I’ve loved sports, because it’s real, unlike most anything else on television.   TV shows are focus grouped and bereft of creativity for the most part; even quite good shows can totally botch an ending or a plot twist, and jump the shark just like that.   They’re too contrived, and too aimed at a particular end.   Novels can work that way since there are thousands of novels written each year; it’s not hard to imagine there are hits.   On TV, there can only be a dozen or two new shows a year, and it’s unsurprising that most of them suck.

But sports is unscripted, and so they can get away with all kinds of corny impossible things, because those corny impossible things were not set up.   The various media and taking heads types do their best to rob sports of this aspect, setting up storylines and angles galore.   But I ignore them, and just watch the game, which stubbornly refuses to follow their anointed stories.   The uncontrived beauty of physical excellence, often with emotional person stories in the background, added in with the unity and camraderie of fan bases, is the best thing going in the entertainment world these days.

And what a time to be a Boston sports fan.   The Red Sox just won their second World Series this decade; this for a team where two a century would have made us happy.   The Patriots, the former laughingstock of the league, have emerged as dominant, excellent, and pissed off — they’re punishing the rest of the league for simply being there, in part just because they can.   The Pats traditionally were the nail; now they’re the hammer.   The Celtics promise a resurrection of their halcyon days, and even little Boston College is ranked 2nd in the nation, the year after their coach left for an in-conference rival proclaiming there was a limit to how far BC could go.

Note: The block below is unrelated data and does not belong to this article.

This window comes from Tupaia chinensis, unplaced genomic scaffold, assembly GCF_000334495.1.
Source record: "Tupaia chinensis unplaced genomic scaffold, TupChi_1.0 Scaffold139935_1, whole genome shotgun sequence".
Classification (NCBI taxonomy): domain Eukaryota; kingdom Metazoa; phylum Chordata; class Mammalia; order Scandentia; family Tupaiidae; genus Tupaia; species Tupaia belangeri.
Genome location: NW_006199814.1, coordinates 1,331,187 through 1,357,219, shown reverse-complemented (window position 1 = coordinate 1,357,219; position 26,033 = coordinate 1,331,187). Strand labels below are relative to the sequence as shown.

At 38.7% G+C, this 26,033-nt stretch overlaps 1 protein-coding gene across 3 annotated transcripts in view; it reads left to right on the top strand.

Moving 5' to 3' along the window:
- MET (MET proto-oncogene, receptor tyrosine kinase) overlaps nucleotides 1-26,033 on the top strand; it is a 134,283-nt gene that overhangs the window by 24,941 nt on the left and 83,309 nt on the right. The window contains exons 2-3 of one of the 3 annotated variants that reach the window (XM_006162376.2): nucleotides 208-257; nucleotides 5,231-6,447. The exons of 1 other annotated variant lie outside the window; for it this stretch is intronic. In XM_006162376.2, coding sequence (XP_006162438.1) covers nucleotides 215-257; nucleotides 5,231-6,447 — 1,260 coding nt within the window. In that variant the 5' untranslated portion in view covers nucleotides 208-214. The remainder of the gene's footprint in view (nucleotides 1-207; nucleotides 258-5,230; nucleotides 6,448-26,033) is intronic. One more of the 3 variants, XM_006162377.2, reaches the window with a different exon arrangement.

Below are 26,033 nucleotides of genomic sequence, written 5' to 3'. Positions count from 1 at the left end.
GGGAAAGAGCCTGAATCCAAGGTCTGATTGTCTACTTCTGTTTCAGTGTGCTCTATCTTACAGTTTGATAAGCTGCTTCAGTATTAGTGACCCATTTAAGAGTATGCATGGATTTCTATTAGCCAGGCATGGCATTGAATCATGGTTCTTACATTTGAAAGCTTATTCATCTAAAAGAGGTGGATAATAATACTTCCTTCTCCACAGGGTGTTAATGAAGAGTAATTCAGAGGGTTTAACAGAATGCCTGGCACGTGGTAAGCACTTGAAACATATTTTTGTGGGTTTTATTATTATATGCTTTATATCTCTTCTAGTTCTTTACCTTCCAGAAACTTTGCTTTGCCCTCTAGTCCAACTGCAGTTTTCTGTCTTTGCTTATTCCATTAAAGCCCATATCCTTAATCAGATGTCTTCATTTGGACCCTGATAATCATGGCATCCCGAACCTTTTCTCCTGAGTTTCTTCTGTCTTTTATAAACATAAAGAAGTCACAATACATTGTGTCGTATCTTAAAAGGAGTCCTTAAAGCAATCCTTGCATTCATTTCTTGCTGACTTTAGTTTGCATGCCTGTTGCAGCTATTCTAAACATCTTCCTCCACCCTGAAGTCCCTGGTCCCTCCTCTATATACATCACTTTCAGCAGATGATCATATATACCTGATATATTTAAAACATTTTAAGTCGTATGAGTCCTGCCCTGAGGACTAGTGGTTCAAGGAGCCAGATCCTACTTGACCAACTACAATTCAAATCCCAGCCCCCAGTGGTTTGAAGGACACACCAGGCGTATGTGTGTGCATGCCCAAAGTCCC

Was there now?

It’s enough to make one dizzy.   However, it’s also enough to turn me off to sports altogether.   Much of the appeal of sports is hope: oh I hope I can see them win the big one…..if only he hit a homer here….come on, make that first down…..anticipation of great things is more a part of it than the great things.   The great things happen rarely; that’s why they’re great.   Baseball plays 162 games in a regular season, and 50 home runs is considered a huge deal; that’s less than a third of the games for a given player.

If the hugely successful becomes commonplace, one wonders — is this it?   This is all I was hoping and waiting and pining for?   The Sox have won, and that indeed made me cheer and holler and hug random strangers; but it didn’t change my life much.   It did bring a happy smiling spirit to New England, but not much beyond that has shifted.

All the criticisms of the folks who imagine themselves too good for this sort of proletarian entertainment are suddenly ringing true, with a twist: it’s not “Why do you watch that, they just lose all the time.”   It’s “Why watch, they just win all the time.”   If this is as good as it gets, not only is it all downhill from here, but it’s not really worth anguishing through the bad times to get to the good.

I still appreciate the dramatic unscripted nature of sports, but along with giving up the various sports writers and reporters who suck all the joy out of it, perhaps I’ll find myself just watching any old baseball game, or whatever happens to be be on when I have an hour to kill.   It’s not worth the anguish and the torment, should the Patriots or the Sox or someone start to suck unrelentingly.   Time to find another thing; perhaps I’ll start reading more novels or something.   We have positively minutes between Patriots touchdowns to do so.

I’ll always hate the Yankees, though.